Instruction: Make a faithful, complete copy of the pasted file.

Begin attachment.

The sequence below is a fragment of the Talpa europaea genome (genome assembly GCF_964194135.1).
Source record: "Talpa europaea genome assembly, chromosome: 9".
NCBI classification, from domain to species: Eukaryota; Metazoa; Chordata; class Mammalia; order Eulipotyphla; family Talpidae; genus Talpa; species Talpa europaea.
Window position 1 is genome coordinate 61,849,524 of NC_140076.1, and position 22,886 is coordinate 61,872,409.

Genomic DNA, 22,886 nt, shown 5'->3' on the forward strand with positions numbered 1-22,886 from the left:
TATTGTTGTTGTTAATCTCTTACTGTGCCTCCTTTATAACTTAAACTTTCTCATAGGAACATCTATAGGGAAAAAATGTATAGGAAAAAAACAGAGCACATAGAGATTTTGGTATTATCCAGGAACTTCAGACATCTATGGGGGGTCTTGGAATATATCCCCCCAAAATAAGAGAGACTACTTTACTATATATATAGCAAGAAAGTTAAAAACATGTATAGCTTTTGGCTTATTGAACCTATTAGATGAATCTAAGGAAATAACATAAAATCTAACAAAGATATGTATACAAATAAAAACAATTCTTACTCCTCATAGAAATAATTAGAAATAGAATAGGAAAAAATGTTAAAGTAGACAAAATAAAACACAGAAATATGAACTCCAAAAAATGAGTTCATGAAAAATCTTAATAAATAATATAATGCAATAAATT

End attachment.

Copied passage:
The sequence below is a fragment of the Talpa europaea genome (genome assembly GCF_964194135.1).
Source record: "Talpa europaea genome assembly, chromosome: 9".
NCBI classification, from domain to species: Eukaryota; Metazoa; Chordata; class Mammalia; order Eulipotyphla; family Talpidae; genus Talpa; species Talpa europaea.
Window position 1 is genome coordinate 61,849,524 of NC_140076.1, and position 22,886 is coordinate 61,872,409.

Genomic DNA, 22,886 nt, shown 5'->3' on the forward strand with positions numbered 1-22,886 from the left:
TATTGTTGTTGTTAATCTCTTACTGTGCCTCCTTTATAACTTAAACTTTCTCATAGGAACATCTATAGGGAAAAAATGTATAGGAAAAAAACAGAGCACATAGAGATTTTGGTATTATCCAGGAACTTCAGACATCTATGGGGGGTCTTGGAATATATCCCCCCAAAATAAGAGAGACTACTTTACTATATATATAGCAAGAAAGTTAAAAACATGTATAGCTTTTGGCTTATTGAACCTATTAGATGAATCTAAGGAAATAACATAAAATCTAACAAAGATATGTATACAAATAAAAACAATTCTTACTCCTCATAGAAATAATTAGAAATAGAATAGGAAAAAATGTTAAAGTAGACAAAATAAAACACAGAAATATGAACTCCAAAAAATGAGTTCATGAAAAATCTTAATAAATAATATAATGCAATAAATT